If you’re following the prosecution of cases involving mishandling of classified material on a regular basis, the reading of the indictment against former President Trump reads very similar to others who have hoarded classified materials which they did not want discovered. You quickly realize the only unique aspect of this indictment and presentation is the fact that the indicted individual is a former President. The accused has been charged with more than 35 federal crimes surrounding his handling of classified materials. His arraignment was held on June 13, and he pled “not guilty.”
On June 16, the DOJ requested a protective order concerning the discovery of unclassified information, and limiting access to the information to defendants and those engaged in the defense of the defendant, or potential witnesses. In addition, each person who has access to the “discoverable material” will sign a “protected discovery material agreement” which in essence declares the information will not be shared.
Additionally the defense team will not make additional copies except as necessary to prepare for the defense. Finally, the information will not be disclosed to the public, or news media, or disseminated on any news or social media platform, without the approval of the court. The requested protective order was granted by Judge Bruce E. Reinhart on June 19.
Prior cases which are of similar nature have had the “Classified Information Procedures Act” (CIPA), and we covered how the courts use CIPA to protect classified materials was invoked. The methodology is the same, the first step being to ask the court to issue a protective order which covers the storage, handling, and access to the sensitive information.
Some interesting nuances of CIPA as discussed in the Department of Justice explainer, is the need for the protective order to be “sufficiently comprehensive to ensure that access to classified information is restricted to cleared persons and to provide adequate procedures and facilities for proper handling and protection of classified information during the pre-trial ligation and trial of the case.”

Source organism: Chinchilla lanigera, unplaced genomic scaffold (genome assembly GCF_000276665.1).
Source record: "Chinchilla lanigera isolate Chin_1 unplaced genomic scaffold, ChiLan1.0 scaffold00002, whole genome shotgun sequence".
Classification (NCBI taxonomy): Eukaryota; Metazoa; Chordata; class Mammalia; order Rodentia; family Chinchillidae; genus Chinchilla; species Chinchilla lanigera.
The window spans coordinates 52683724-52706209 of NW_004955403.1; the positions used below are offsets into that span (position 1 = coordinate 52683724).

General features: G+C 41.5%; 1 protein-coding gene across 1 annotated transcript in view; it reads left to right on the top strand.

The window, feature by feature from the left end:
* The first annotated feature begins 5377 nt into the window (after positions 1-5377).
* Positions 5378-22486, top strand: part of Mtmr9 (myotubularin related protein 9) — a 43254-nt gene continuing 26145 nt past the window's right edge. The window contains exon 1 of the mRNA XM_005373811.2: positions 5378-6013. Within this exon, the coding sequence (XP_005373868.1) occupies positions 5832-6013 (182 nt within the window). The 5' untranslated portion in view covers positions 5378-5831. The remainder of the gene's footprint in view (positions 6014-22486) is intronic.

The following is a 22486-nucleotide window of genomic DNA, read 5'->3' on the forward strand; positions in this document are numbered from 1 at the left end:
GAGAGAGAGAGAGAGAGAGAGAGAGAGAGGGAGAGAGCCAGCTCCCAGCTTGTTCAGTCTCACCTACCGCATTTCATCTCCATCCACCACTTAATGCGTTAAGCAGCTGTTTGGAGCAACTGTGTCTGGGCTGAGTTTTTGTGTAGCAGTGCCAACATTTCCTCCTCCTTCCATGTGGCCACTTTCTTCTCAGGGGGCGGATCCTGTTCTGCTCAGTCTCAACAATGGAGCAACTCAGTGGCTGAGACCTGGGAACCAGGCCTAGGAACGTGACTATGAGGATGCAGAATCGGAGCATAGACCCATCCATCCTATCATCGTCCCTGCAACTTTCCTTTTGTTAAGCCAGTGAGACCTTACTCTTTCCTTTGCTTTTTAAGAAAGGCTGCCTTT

In the court’s Omnibus Order setting the trial date for August 14, Judge Aileen M. Cannon, highlighted that any motion for continuance which includes the “anticipated impact of the Classified Information Procedures Act … indicate whether the reasons served by granting the continuance outweigh the defendant’s constitutional and statutory rights to a speedy trial.”
While CIPA has not yet been requested, given the Omnibus Order of June 20, it is anticipated that a motion will be made for the handling of classified materials in the same manner as other cases. Thus Judge Cannon, can be expected to appoint a “Classified Information Security Officer” and alternates. This CISO is responsible for ensuring the information is accessible, yet only accessible in a secured area.
Notable CIPA cases
As you watch this case unfold, it’s a good time to take a walk down memory lane on other cases. Different circumstances and people, but similar procedures had to be put in place.
- Peter Debbins – Who pled guilty to being a Russian spy saw the court invoke both the Intelligence Identities Protection Act and the CIPA be put in place via a 17-page court order. He was sentenced to over 15 years in prison.
- Jonathan and Diana Toebe – Pled guilty to attempting to share U.S. nuclear secrets with a foreign power, Brazil. Much of the back and forth of the sentencing memorandums took place in accordance with CIPA guidelines. Jonathan was sentenced to over 19 years and his spouse, Diana to over 21 years.
- Harold Martin – An NSA contractor who over the course of his 20-year engagement with the intelligence community hoarded over 50 terabytes of data. He was sentenced to nine years in prison.
- Nghia Hoang Pho – Stole numerous NSA documents from within their Tailored Access Operations (TAO) group and was sentenced to 60 months in prison.
- Reality Winner – She stole and shared one Top Secret/SCI document, from the NSA, to the media outlet “The Intercept.” Her lawyers negotiated a 63 month sentence, which she received.
- Terry Albury – A former FBI Special Agent was sentenced to 48 months in prison for having stolen and shared classified FBI documents over an 18-month period with the media outlet “The Intercept”.
Christopher Burgess (@burgessct) is an author and speaker on the topic of security strategy. Christopher, served 30+ years within the Central Intelligence Agency. He lived and worked in South Asia, Southeast Asia, the Middle East, Central Europe, and Latin America. Upon his retirement, the CIA awarded him the Career Distinguished Intelligence Medal, the highest level of career recognition. Christopher co-authored the book, “Secrets Stolen, Fortunes Lost, Preventing Intellectual Property Theft and Economic Espionage in the 21st Century” (Syngress, March 2008). He is the founder of securelytravel.com